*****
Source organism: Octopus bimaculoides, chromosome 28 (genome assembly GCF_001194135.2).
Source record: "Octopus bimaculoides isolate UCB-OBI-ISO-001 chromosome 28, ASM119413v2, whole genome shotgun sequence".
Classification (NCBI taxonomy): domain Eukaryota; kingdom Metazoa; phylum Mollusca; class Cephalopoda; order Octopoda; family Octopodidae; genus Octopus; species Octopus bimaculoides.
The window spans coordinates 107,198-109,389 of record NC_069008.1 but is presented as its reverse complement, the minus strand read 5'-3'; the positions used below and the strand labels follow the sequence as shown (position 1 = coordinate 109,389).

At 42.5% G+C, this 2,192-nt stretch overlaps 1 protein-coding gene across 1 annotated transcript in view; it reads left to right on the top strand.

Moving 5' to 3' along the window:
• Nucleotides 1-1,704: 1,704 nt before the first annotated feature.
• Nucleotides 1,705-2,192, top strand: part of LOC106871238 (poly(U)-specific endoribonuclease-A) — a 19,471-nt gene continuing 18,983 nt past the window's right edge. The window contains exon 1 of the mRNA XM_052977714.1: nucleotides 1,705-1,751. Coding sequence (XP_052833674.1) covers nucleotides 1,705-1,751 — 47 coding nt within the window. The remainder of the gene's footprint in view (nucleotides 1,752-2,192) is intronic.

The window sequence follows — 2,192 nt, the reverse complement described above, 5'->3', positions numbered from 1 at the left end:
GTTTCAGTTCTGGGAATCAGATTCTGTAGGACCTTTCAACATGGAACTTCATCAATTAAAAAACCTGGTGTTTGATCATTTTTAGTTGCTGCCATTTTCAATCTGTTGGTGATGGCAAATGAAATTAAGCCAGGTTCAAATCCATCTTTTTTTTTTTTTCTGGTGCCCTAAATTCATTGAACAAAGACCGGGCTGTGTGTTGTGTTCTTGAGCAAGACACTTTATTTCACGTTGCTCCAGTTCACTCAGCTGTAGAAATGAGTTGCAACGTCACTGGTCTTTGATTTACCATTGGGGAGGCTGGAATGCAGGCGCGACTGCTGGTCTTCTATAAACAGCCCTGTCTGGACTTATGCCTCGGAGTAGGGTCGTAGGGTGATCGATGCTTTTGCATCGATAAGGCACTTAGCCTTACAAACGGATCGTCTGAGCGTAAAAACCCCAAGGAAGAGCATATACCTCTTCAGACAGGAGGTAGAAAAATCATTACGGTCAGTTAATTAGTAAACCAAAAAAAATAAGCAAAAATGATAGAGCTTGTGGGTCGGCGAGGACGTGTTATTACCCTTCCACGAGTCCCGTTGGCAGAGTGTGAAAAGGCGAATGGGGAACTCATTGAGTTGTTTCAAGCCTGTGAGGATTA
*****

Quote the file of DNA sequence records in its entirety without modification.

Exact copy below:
Source organism: Octopus bimaculoides, chromosome 28 (genome assembly GCF_001194135.2).
Source record: "Octopus bimaculoides isolate UCB-OBI-ISO-001 chromosome 28, ASM119413v2, whole genome shotgun sequence".
Classification (NCBI taxonomy): domain Eukaryota; kingdom Metazoa; phylum Mollusca; class Cephalopoda; order Octopoda; family Octopodidae; genus Octopus; species Octopus bimaculoides.
The window spans coordinates 107,198-109,389 of record NC_069008.1 but is presented as its reverse complement, the minus strand read 5'-3'; the positions used below and the strand labels follow the sequence as shown (position 1 = coordinate 109,389).

At 42.5% G+C, this 2,192-nt stretch overlaps 1 protein-coding gene across 1 annotated transcript in view; it reads left to right on the top strand.

Moving 5' to 3' along the window:
• Nucleotides 1-1,704: 1,704 nt before the first annotated feature.
• Nucleotides 1,705-2,192, top strand: part of LOC106871238 (poly(U)-specific endoribonuclease-A) — a 19,471-nt gene continuing 18,983 nt past the window's right edge. The window contains exon 1 of the mRNA XM_052977714.1: nucleotides 1,705-1,751. Coding sequence (XP_052833674.1) covers nucleotides 1,705-1,751 — 47 coding nt within the window. The remainder of the gene's footprint in view (nucleotides 1,752-2,192) is intronic.

The window sequence follows — 2,192 nt, the reverse complement described above, 5'->3', positions numbered from 1 at the left end:
GTTTCAGTTCTGGGAATCAGATTCTGTAGGACCTTTCAACATGGAACTTCATCAATTAAAAAACCTGGTGTTTGATCATTTTTAGTTGCTGCCATTTTCAATCTGTTGGTGATGGCAAATGAAATTAAGCCAGGTTCAAATCCATCTTTTTTTTTTTTTCTGGTGCCCTAAATTCATTGAACAAAGACCGGGCTGTGTGTTGTGTTCTTGAGCAAGACACTTTATTTCACGTTGCTCCAGTTCACTCAGCTGTAGAAATGAGTTGCAACGTCACTGGTCTTTGATTTACCATTGGGGAGGCTGGAATGCAGGCGCGACTGCTGGTCTTCTATAAACAGCCCTGTCTGGACTTATGCCTCGGAGTAGGGTCGTAGGGTGATCGATGCTTTTGCATCGATAAGGCACTTAGCCTTACAAACGGATCGTCTGAGCGTAAAAACCCCAAGGAAGAGCATATACCTCTTCAGACAGGAGGTAGAAAAATCATTACGGTCAGTTAATTAGTAAACCAAAAAAAATAAGCAAAAATGATAGAGCTTGTGGGTCGGCGAGGACGTGTTATTACCCTTCCACGAGTCCCGTTGGCAGAGTGTGAAAAGGCGAATGGGGAACTCATTGAGTTGTTTCAAGCCTGTGAGGATTA